CDC: Salmonella infections linked to small turtles
Washington – Since June 2011, 168 individuals in 30 states have fallen ill from Salmonella strains associated with small turtles, according to data from the Centers for Disease Control and Prevention.
Thirty-four people have been hospitalized, but no fatalities have been reported, CDC stated. Nearly two-thirds of reported cases involved children 10 or younger, and more than one-fourth involved children 1 or younger. The primary cause of exposure was contact with a 4-inch or smaller turtle or their environment.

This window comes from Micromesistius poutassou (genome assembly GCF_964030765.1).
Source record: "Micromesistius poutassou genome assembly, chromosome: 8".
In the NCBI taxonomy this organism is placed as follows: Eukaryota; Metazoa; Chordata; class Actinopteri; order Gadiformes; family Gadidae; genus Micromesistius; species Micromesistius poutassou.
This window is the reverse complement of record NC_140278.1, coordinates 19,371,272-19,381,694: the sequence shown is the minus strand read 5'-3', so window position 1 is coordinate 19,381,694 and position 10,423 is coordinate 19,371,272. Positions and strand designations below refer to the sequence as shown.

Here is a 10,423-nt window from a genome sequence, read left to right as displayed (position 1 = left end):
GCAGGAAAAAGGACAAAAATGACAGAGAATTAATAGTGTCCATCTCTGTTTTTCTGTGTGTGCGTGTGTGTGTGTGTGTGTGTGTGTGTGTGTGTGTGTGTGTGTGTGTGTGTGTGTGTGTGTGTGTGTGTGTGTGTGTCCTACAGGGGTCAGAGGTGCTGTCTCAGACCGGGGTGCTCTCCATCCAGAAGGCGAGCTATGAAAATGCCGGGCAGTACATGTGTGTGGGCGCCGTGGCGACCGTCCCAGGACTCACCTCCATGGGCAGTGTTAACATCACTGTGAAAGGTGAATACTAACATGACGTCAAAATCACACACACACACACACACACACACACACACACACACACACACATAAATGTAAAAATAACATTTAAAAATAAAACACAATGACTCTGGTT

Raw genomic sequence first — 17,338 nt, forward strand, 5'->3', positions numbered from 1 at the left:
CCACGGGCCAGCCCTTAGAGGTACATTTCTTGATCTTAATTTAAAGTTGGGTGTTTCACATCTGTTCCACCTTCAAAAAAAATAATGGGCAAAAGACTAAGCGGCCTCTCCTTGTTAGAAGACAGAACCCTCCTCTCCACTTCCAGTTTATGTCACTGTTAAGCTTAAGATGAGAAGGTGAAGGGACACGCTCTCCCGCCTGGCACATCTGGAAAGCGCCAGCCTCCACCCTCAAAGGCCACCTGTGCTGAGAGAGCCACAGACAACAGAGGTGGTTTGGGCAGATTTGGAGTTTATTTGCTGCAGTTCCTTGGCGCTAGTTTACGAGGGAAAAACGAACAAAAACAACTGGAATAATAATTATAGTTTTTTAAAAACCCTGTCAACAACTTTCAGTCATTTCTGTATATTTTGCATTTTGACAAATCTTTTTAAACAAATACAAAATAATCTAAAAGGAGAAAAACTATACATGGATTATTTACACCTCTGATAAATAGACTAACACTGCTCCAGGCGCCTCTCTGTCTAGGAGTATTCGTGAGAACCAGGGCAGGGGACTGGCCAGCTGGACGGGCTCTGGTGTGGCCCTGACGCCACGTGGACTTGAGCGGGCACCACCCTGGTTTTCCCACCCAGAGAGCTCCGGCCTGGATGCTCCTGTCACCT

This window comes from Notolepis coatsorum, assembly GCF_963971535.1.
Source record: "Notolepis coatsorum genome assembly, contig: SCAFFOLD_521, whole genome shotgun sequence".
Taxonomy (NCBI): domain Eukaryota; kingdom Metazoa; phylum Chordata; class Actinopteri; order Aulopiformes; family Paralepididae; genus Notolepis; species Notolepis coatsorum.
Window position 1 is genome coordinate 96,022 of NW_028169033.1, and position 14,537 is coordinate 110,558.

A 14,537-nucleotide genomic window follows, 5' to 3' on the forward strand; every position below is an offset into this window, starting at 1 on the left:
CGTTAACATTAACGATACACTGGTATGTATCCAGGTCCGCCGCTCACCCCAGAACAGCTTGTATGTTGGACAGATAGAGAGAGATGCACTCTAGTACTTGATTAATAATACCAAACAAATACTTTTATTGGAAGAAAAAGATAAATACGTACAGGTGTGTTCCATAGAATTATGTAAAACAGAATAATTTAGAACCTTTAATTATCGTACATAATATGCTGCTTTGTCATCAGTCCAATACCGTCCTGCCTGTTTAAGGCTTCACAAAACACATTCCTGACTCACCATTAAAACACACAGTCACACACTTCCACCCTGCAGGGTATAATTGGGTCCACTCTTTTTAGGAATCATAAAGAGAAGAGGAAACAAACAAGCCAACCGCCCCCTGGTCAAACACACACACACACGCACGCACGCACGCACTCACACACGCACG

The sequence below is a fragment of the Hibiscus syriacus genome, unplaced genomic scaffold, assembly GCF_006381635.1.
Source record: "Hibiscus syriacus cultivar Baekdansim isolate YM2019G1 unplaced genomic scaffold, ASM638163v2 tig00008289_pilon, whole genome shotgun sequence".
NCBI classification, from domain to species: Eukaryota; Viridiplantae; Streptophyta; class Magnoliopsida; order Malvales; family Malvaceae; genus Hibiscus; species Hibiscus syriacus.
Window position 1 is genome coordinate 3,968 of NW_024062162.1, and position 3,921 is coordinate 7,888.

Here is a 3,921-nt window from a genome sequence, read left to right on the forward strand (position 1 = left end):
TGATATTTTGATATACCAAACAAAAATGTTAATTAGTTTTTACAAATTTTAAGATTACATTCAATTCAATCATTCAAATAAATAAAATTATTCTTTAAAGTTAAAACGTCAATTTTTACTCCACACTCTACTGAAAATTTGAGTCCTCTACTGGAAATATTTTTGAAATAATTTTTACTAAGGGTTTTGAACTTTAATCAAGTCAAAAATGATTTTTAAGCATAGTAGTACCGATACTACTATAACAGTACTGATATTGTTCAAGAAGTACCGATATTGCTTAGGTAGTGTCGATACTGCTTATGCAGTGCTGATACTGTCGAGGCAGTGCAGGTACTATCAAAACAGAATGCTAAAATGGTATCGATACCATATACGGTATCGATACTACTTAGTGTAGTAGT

CDC provides the following tips to prevent contracting Salmonella from small turtles:
- Do not purchase turtles with a shell length of less than 4 inches.
- Keep turtles out of homes with children younger than 5, elderly people or people with weakened immune systems.
- Turtles and other reptiles should not be kept in child care centers, schools or other facilities with children younger than 5.
Contact with other reptiles (such as snakes and lizards) and amphibians (such as frogs and toads) can also be a source of Salmonella infection, CDC said.